On October 12th, following months of failed congressional actions to repeal and replace the Affordable Care Act (ACA), President Trump used his administrative authority to issue a far-reaching executive order that directs the departments of Treasury, Labor, and Health and Human Services (HHS) to “consider” changes to current regulations so that (1) HRAs could be used to cover insurance premiums and be offered without associated group coverage, (2) association health plans (AHPs) could be offered across state lines, and (3) the availability of short-term and limited-duration insurance could be expanded. The executive order does not include details on these requested revisions or provide any substance on how these changes would be implemented, so the CDH industry will continue to meet with and provide feedback to these agencies as they work to implement the executive order.
According to the statement released by the White House regarding the executive order issued on October 12th, the executive order will “improve access, increase choices, and lower costs for healthcare” by targeting “three areas for improvement in the near-term.” Below we examine those three proposed changes.
1. Expansion of HRA coverage and availability
The executive order was issued to all three agencies, giving them 120 days from the date of the order to reconsider regulation or revise guidance “to increase the usability of health reimbursement arrangements (HRAs), to expand employers' ability to offer HRAs to their employees, and to allow HRAs to be used in conjunction with non-group coverage.”
Possible regulatory revision by the agencies could include reconsideration of a 2013 Internal Revenue Service (IRS) guidance governing HRAs, to allow the use of HRAs to purchase coverage on the individual market.
Under IRS Notice 2013-54 issued in September of 2013, an employee cannot use funds from a stand-alone HRA to purchase individual health insurance on a tax-favored basis. Under this guidance, an HRA can only be made available to employees who are enrolled in qualifying employer-sponsored major medical coverage, with the employer otherwise subject to a penalty.
The CDH industry generally supports this proposed change and welcomes the expanded options a stand-alone HRA could provide to employers and employees who seek affordable healthcare insurance options.
2. Association Health Plan (AHPs)
The executive order issued to the Department of Labor (DOL) gives them 60 days from the date of the order to consider regulations “expanding the current rules regarding Association Health Plans (AHPs) to potentially allow an AHP to be offered across state lines to organizations within the same line of business or allow organizations in a state or metropolitan area to form an AHP.” These AHPs would not be allowed to exclude any employee from joining the plan or to develop premiums based on health conditions.
This is an attempt by the Administration to limit the impact of ACA market reforms by reinterpreting ERISA to allow AHPs to form across state lines. This would enable AHPs to get out from under state regulations and instead allow them to be regulated as part of the large group market. Because plans in the large group market are not subject to the same rules as plans in the individual market, AHPs would be able to offer narrower, cheaper coverage.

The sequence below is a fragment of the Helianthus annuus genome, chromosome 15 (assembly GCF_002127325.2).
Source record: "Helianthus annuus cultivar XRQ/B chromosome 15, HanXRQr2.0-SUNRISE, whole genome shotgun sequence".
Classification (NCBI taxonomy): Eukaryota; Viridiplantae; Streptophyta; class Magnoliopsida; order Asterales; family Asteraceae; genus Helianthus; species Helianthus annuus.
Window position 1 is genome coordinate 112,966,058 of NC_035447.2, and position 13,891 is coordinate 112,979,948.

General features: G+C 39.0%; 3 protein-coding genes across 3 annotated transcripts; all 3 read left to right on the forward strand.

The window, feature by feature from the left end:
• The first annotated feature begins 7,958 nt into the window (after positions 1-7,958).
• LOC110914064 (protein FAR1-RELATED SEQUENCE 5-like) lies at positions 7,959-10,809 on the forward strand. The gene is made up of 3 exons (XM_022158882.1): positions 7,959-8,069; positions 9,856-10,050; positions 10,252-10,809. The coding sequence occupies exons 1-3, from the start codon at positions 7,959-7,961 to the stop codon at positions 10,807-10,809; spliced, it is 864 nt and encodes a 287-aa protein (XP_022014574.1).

However, it is important to note that the executive order does not define an "association" or clarify who will be eligible to participate. Individual insurance market advocates are concerned that this executive order could destabilize the individual market by pulling healthier individuals out of the risk pool and into cheaper, less expansive AHPs. Alegeus and the CDH market will continue to monitor how the DOL addresses this executive order.
3. Short-term and limited-duration insurance
The executive order issued to all three agencies, giving them 60 days from the date of the order to “consider whether to expand the availability of low-cost short-term and limited-duration insurance.”
Short-term and limited-duration insurance is typically used as a means to obtain coverage when transitioning from one job to another and is exempt from many of the ACA's market reforms, such as guaranteed issue and the prohibition on lifetime and annual dollar limits. In 2016, President Obama changed the definition of “short-term” and “limited-duration” insurance from coverage lasting up to 12 months to coverage lasting less than three months. In response to this executive order, the agencies may change the definition/timeframe of these plans again. No other details are currently available, so the CDH industry will work with the Administration and the three agencies as they implement President Trump’s executive order.
Read the executive order issued October 12th.
Join us to learn more!
Alegeus will host a webinar that examines the possible HRA opportunity offered by this executive order, looks at the legal and regulatory impacts and pitfalls, and provides HRA best practices. The date, time and speakers will be announced soon.
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